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Armstrong v. Benito

February 25, 2010


The opinion of the court was delivered by: Craig M. Kellison United States Magistrate Judge


Plaintiff, proceeding in pro per, brings this civil rights action pursuant to 42 U.S.C. § 1983. Pending before the court is plaintiff's complaint (Doc. 1), motion for service of complaint (Doc. 6), and motion for default judgment (Doc. 6).

The court is required to screen complaints brought by prisoners seeking relief against a governmental entity or officer or employee of a governmental entity. See 28 U.S.C. § 1915A(a). The court is also required to screen complaints brought by litigants who have been granted leave to proceed in forma pauperis. See 28 U.S.C. § 1915(e)(2). Under these screening provisions, the court must dismiss a complaint or portion thereof if it: (1) is frivolous or malicious; (2) fails to state a claim upon which relief can be granted; or (3) seeks monetary relief from a defendant who is immune from such relief. See 28 U.S.C. §§ 1915(e)(2)(A), (B) and 1915A(b)(1), (2). Moreover, the Federal Rules of Civil Procedure require that complaints contain a "short and plain statement of the claim showing that the pleader is entitled to relief." Fed. R. Civ. P. 8(a)(2). This means that claims must be stated simply, concisely, and directly. See McHenry v. Renne, 84 F.3d 1172, 1177 (9th Cir. 1996) (referring to Fed. R. Civ. P. 8(e)(1)). These rules are satisfied if the complaint gives the defendant fair notice of the plaintiff's claim and the grounds upon which it rests. See Kimes v. Stone, 84 F.3d 1121, 1129 (9th Cir. 1996). Because plaintiff must allege with at least some degree of particularity overt acts by specific defendants which support the claims, vague and conclusory allegations fail to satisfy this standard. Additionally, it is impossible for the court to conduct the screening required by law when the allegations are vague and conclusory. Because plaintiff, who is no longer incarcerated, has been granted leave to proceed in forma pauperis, the court will screen the complaint pursuant to § 1915(e)(2).


Plaintiff alleges Shasta County District Attorney, Gerald C. Benito, deprived him of his constitutional rights by denying him access to legal documents, violating California Penal Code 1054.1, failing to disclose legal documents, and denying Plaintiff his right to redress grievances. It appears that Plaintiff's claims surround a criminal prosecution wherein Plaintiff claims he was not provided with exculpatory documents to help with his defense thereto.


Plaintiff's claims are vague and unclear. While it appears he is claiming Defendant failed to turn over exculpatory documents during some criminal proceeding against Plaintiff, he does not specify what documents should have been produced or how the failure to do so violated his constitutional rights. Presumably, he is arguing that Defendant's failure to provide exculpatory documents violated the requirements of Brady v. Maryland, 373 U.S. 83 (1963). However, such vague allegations are insufficient to meet the pleading requirements, as discussed above.

To the extent Plaintiff is claiming the failure to disclose exculpatory evidence during his criminal trial, such claims appear to be a challenge to the validity of a criminal conviction. Claims challenging a criminal conviction are properly raised in a petition for writ of habeas corpus, not a civil right action. See Preiser v. Rodriguez, 411 U.S. 475, 500 (1973); see also Neal v. Shimoda, 131 F.3d 818, 824 (9th Cir. 1997); Trimble v. City of Santa Rosa, 49 F.3d 583, 586 (9th Cir. 1995) (per curiam).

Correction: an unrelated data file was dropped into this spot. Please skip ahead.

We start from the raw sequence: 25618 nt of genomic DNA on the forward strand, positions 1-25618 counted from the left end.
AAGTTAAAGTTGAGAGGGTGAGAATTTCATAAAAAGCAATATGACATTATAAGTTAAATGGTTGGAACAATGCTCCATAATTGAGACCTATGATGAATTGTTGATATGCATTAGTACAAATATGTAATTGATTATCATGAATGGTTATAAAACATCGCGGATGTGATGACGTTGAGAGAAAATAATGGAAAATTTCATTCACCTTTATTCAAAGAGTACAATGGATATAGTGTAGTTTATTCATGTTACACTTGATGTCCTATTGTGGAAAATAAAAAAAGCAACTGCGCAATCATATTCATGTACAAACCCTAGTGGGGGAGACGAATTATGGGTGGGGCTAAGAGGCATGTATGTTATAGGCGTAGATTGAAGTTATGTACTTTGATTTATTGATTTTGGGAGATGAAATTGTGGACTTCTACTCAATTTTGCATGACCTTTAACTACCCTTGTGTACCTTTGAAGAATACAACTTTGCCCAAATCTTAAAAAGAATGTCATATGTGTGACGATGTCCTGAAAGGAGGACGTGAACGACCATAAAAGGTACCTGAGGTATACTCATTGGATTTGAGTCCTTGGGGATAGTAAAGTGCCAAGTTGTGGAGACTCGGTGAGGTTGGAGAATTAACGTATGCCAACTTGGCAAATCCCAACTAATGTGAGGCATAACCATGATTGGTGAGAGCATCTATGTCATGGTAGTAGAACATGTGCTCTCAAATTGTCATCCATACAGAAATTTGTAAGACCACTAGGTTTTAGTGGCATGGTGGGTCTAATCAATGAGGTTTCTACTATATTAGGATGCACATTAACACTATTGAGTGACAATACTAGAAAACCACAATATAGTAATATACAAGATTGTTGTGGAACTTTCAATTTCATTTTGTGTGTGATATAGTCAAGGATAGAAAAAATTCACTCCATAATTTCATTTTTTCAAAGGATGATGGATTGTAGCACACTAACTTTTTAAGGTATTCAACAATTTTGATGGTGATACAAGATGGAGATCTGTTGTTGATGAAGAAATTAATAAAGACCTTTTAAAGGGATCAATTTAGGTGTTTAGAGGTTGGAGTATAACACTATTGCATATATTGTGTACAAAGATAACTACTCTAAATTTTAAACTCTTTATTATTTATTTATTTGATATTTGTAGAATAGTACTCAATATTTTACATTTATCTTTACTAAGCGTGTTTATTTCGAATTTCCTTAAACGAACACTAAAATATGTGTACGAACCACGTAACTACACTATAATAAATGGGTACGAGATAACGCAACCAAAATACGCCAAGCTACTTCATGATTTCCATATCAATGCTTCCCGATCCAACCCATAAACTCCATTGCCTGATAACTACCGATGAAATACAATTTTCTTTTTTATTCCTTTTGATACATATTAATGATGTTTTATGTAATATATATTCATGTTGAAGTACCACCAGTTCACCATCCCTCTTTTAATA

Finally, the only defendant to this action is the District Attorney of Shasta County. Prosecutorial immunity protects eligible government officials when they are acting pursuant to their official role as advocate for the state. See Imbler v. Pachtman, 424 U.S. 409, 430 (1976). This immunity extends to actions during both the pre-trial and post-trial phases of a case. See Demery v. Kupperman, 735 F.2d 1139, 1144 (9th Cir. 1984). State prosecutors are entitled to absolute prosecutorial immunity for acts taken in their official capacity. See Kalina v. Fletcher, 522 U.S. 118, 123-25 (1997). The claims raised herein appear to relate to Defendant's action during a criminal prosecution. As a state prosecutor, Defendant would be immune under the Eleventh Amendment for such actions. Thus, while Plaintiff may challenge Defendant's conduct as it relates to the validity of his conviction in a petition for writ of habeas corpus, such claims cannot survive in a civil rights action.


Because it does not appear possible that the deficiencies identified herein can be cured by amending the complaint, plaintiff is not entitled to leave to amend prior to dismissal of the entire action. See Lopez v. Smith, 203 F.3d 1122, 1126, 1131 (9th Cir. 2000) (en banc).

Based on the foregoing, the undersigned recommends that Plaintiff's complaint be dismissed for failure to state a claim upon which relief can be granted, and all other pending motions be denied as moot.

These findings and recommendations are submitted to the United States District Judge assigned to the case, pursuant to the provisions of 28 U.S.C. ยง 636(b)(l). Within 20 days after being served with these findings and recommendations, any party may file written objections with the court. The document should be captioned "Objections to Magistrate Judge's Findings and Recommendations." Failure to file objections ...

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